Notes from Producer Discussions and Forums during First Bite

Growing Our Own Producers

During the First Bite Festival, which took place at mac, birmingham on the 24th September 2011, China Plate hosted a number of events aimed at both Producers and Artists from the West Midlands and beyond. These discussions/forums were a response to an Open Space session, held by the mid*point steering group in June 2011, entitled ‘Growing Our Own Producers’ – a session which posed a number of questions addressing what it means to be a Producer, and the relationship between Producers and Artists.  It also suggested the creation of a West Midlands based Producers Network, based on an On-Call model aimed at promoting conversations between Producers and Artists.  China Plate’s additional events were designed to address the questions raised in the session and to open up further discussions. A link to the Open Space notes can be found here

These notes are simply intended as a record of the conversations had during those three sessions and as a prompt to further debate around the regional producing question.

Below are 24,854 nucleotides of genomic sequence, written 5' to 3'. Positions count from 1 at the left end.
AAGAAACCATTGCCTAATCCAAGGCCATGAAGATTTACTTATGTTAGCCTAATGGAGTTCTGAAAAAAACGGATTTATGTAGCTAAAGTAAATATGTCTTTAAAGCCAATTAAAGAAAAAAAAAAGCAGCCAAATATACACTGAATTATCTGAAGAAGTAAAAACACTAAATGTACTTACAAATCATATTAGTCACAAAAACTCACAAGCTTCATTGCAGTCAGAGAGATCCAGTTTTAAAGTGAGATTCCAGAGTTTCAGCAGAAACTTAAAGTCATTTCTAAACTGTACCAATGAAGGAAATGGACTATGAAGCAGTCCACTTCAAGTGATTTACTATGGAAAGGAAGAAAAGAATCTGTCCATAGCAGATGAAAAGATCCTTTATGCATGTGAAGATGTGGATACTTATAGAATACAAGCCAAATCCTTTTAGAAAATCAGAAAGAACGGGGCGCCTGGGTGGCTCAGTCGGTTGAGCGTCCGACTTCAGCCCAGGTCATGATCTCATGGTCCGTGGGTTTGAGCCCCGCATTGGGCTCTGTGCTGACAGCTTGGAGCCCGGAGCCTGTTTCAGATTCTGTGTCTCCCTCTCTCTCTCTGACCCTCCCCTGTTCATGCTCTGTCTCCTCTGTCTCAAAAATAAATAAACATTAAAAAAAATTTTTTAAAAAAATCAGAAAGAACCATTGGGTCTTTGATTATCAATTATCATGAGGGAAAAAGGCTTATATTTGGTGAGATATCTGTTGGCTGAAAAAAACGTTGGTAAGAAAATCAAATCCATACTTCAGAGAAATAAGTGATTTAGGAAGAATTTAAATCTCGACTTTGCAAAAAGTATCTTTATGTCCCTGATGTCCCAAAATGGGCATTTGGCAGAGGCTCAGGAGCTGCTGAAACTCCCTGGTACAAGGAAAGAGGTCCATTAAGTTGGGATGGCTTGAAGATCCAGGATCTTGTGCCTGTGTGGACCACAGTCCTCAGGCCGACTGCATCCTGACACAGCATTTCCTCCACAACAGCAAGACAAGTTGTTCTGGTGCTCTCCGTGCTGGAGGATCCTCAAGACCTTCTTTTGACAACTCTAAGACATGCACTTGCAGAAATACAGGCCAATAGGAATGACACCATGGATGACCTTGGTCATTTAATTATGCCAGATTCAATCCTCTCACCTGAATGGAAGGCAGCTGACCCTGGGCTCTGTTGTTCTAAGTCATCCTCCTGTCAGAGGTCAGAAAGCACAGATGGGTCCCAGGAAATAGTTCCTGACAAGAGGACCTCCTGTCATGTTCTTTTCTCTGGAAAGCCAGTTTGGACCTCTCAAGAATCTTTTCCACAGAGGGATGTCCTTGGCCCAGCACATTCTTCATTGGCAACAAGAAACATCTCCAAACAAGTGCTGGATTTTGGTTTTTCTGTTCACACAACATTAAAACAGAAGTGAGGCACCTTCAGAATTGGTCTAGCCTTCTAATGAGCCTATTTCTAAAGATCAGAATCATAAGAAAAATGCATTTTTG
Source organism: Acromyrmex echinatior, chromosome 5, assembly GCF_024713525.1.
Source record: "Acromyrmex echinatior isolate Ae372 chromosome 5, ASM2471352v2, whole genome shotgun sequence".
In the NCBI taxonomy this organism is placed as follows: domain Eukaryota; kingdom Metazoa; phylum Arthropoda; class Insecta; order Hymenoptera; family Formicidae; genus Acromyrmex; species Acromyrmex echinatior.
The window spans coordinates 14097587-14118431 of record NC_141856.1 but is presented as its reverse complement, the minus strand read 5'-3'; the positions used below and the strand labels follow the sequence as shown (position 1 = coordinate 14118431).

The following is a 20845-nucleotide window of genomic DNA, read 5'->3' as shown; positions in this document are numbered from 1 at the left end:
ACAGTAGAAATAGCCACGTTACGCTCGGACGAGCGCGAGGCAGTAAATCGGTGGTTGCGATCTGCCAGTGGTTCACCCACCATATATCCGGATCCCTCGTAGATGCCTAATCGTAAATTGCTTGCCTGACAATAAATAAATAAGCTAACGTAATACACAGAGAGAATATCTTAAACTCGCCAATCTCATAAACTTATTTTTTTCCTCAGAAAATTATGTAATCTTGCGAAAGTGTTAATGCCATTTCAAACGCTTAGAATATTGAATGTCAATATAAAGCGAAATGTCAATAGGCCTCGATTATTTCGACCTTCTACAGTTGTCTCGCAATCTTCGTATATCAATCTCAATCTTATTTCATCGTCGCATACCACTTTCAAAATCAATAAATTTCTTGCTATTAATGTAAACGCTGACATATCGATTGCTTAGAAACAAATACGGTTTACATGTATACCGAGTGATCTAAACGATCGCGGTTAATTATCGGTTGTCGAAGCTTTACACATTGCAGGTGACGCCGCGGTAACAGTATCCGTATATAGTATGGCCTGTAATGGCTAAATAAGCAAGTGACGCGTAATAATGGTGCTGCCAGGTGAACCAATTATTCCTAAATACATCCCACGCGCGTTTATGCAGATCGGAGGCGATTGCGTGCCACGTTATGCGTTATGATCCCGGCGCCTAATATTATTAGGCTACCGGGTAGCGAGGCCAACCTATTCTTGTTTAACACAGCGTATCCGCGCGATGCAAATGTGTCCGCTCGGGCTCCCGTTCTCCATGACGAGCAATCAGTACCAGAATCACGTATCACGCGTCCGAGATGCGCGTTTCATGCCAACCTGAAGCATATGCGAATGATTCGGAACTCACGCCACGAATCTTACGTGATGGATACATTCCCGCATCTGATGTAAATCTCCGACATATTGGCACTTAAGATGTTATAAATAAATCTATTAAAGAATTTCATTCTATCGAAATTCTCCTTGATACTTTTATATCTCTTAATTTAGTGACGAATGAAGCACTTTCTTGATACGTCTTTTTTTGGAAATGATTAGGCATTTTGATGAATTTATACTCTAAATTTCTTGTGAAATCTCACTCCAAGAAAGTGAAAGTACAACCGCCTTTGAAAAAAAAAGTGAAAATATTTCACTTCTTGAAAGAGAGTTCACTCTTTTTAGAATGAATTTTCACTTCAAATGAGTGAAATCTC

A morning session was held specifically for Producers with the intention of finding out how many working/budding Producers were in the region.  We posed the following questions in 3 separate groups before coming together and sharing thoughts:

  1. How do we define Producers and where are the Producers?
  2. How do Producers start off and how can we open up conversations with Producers and Artists?
  3. How do Producers start networks and how can we link regional producers?

The second session was an informal exchange between Producers and Artists.  This was a relaxed opportunity for artists and producers to open up conversations and share contacts.

In the afternoon we programmed an Artists/Producer forum aimed to open up a wider discussion between Artists and Producers regarding what had been raised in the morning sessions and the questions posed at the Open Space session.  We invited 3 industry professionals to speak at the beginning of the session, and then opened up the discussion to all other attendees.